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Pauleckler:

It turns out that if the tax rate paid on the \$1000 is the same as the tax rate paid on the funds in retirement, the value of the two experiments is identical. Mathematically this experiment reduces to the after tax percentage, times the compound interest formula, times \$1000. Hence, you are comparing A x B x C with B x C x A. They are identical.

Okay, this is what I don't get about this calculation and the Fool calculator makes the same assumption.

TODAY, everything we make MFJ up to like \$58k is taxed at <25%. Everything we make over \$58k is taxed at >25%. If I put \$\$ into my 401k or a TIRA, I'm saving 25% right off the top.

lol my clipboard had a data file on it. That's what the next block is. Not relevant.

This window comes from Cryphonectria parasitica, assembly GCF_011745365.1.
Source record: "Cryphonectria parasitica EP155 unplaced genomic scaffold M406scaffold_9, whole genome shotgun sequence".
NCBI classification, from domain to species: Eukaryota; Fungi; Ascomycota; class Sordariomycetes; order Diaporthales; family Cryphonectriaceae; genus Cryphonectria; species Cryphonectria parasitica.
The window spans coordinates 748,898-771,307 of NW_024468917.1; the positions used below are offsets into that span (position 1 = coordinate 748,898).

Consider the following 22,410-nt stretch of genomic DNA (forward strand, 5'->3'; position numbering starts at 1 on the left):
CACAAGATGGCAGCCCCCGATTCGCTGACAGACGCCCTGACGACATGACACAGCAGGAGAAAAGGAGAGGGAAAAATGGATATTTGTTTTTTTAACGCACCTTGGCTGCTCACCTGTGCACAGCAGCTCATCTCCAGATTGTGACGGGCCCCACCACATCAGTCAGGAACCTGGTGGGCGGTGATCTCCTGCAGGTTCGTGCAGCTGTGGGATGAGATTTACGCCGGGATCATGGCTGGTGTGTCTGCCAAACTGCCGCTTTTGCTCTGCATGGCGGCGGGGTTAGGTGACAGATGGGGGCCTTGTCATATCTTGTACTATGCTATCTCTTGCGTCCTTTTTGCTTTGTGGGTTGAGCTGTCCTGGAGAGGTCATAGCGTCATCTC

Now, the conventional wisdom is that if tax rates, i.e. tables, remain the same (which, btw is NOT the same as what you said), I'll pay the same amount of tax whether I put the money into a ROTH or TIRA/401k. But, the reality is that this is NOT so, since with this assumption I'm again getting the first \$58k at <25%. As such, I've paid >25% taxes today on the ROTH contributions in order to receive <25% on the withdrawals up to \$58k in retirement.

While one's marginal tax rate will ALWAYS apply to the money going IN, it doesn't apply to ALL the money coming out.

So, what am I missing?

3MM